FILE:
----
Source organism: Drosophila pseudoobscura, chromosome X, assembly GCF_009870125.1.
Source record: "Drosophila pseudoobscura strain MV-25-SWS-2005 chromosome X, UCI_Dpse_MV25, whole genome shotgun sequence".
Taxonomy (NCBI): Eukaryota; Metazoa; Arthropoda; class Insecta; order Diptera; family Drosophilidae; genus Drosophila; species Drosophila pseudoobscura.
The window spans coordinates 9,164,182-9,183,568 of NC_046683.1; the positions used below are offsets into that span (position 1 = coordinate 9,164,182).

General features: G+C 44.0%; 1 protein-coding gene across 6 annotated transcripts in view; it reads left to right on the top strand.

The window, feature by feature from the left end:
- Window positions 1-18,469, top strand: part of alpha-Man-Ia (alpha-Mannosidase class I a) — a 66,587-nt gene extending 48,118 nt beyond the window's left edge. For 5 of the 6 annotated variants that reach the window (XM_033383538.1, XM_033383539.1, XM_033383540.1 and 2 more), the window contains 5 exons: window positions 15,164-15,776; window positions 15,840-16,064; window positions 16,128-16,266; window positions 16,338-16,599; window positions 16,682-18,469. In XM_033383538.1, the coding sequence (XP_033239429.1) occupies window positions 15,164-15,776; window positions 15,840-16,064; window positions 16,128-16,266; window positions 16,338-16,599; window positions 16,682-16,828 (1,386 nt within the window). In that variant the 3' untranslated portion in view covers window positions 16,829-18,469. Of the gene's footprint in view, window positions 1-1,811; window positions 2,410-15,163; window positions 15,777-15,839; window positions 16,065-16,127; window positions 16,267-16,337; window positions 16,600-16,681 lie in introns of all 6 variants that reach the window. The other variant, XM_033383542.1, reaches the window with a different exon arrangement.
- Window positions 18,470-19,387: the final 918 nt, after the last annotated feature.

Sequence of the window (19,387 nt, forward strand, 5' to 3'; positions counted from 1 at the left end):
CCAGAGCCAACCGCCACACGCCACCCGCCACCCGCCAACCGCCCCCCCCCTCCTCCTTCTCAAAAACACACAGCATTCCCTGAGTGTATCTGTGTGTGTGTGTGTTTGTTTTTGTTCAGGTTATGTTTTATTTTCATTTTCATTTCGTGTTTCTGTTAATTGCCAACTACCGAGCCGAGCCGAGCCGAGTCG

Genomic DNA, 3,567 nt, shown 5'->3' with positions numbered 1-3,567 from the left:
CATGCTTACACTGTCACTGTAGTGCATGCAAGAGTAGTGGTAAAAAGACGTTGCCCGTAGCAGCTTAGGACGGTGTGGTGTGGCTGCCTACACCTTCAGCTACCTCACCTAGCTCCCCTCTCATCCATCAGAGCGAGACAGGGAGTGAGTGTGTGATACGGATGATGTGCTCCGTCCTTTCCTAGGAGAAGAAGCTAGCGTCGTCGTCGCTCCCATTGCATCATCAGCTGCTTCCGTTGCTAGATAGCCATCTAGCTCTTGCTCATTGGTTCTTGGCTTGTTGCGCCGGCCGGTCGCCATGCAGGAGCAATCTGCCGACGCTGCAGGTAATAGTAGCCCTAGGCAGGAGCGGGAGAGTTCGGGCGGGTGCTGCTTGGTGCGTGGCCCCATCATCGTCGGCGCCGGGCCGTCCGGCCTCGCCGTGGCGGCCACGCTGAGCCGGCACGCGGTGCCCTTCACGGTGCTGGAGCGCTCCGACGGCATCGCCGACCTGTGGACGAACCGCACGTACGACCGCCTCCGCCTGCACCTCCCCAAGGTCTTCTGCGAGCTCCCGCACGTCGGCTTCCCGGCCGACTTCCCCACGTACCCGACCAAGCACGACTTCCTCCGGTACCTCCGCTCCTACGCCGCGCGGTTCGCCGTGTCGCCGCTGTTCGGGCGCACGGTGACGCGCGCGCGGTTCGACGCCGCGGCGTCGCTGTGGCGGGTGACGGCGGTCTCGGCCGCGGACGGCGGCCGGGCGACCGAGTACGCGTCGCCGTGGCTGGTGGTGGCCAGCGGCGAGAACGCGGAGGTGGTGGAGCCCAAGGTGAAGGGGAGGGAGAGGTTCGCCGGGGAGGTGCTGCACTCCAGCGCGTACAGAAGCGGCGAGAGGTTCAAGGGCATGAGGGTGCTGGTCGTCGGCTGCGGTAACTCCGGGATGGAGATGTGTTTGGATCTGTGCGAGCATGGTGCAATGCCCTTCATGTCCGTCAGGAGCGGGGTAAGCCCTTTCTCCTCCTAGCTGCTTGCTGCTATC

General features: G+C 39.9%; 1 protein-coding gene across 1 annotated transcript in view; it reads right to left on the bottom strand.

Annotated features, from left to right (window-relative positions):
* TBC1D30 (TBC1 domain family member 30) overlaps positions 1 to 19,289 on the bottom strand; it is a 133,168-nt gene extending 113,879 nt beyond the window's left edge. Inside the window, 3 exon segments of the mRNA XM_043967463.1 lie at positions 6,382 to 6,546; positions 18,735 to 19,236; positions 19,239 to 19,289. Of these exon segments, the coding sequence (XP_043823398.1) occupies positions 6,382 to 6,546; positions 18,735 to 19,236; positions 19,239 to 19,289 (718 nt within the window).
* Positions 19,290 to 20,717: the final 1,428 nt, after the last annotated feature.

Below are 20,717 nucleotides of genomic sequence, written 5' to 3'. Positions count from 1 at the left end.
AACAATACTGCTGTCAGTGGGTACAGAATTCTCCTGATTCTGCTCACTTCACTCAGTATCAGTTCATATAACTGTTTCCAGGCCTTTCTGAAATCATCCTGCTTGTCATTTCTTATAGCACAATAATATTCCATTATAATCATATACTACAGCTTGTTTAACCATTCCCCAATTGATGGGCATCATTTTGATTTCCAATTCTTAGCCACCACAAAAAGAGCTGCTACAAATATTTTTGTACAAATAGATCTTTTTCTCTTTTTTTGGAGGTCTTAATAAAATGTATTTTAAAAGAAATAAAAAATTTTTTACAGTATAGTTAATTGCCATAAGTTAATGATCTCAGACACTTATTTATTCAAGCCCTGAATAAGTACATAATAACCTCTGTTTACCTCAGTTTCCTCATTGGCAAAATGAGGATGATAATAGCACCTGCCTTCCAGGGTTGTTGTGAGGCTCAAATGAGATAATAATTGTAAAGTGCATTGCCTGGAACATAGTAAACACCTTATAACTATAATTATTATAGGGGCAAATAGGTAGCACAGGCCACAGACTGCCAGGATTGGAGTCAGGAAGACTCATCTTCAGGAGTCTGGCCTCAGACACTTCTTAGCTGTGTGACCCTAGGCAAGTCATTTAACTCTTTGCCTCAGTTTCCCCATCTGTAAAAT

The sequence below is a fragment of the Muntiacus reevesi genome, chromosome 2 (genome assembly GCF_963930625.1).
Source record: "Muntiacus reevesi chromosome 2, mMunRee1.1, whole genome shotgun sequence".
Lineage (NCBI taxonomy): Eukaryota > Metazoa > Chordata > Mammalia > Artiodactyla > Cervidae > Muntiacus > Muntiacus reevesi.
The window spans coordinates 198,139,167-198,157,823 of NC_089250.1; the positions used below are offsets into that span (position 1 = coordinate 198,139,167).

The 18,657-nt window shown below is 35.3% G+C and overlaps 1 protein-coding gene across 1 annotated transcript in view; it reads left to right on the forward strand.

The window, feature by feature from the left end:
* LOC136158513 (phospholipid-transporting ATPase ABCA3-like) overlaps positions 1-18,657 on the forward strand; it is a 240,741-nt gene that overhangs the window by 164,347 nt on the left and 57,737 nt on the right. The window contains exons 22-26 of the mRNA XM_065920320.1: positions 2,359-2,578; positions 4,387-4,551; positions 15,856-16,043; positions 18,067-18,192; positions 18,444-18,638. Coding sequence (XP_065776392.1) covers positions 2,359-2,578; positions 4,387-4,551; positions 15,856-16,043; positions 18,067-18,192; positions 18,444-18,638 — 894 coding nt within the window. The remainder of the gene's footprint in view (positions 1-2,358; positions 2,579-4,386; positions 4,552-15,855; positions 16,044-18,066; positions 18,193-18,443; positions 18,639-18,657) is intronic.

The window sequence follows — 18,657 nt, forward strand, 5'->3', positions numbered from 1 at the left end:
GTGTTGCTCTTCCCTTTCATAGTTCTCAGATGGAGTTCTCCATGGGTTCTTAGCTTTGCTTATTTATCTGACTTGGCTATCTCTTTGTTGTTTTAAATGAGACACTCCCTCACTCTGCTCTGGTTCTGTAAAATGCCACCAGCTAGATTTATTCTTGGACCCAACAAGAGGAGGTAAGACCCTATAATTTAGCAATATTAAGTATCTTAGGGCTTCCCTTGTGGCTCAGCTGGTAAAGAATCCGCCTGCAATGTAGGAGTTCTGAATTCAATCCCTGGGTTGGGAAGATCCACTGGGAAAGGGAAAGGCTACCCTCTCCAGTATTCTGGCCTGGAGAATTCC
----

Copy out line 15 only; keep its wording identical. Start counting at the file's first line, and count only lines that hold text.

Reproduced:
* TBC1D30 (TBC1 domain family member 30) overlaps positions 1 to 19,289 on the bottom strand; it is a 133,168-nt gene extending 113,879 nt beyond the window's left edge. Inside the window, 3 exon segments of the mRNA XM_043967463.1 lie at positions 6,382 to 6,546; positions 18,735 to 19,236; positions 19,239 to 19,289. Of these exon segments, the coding sequence (XP_043823398.1) occupies positions 6,382 to 6,546; positions 18,735 to 19,236; positions 19,239 to 19,289 (718 nt within the window).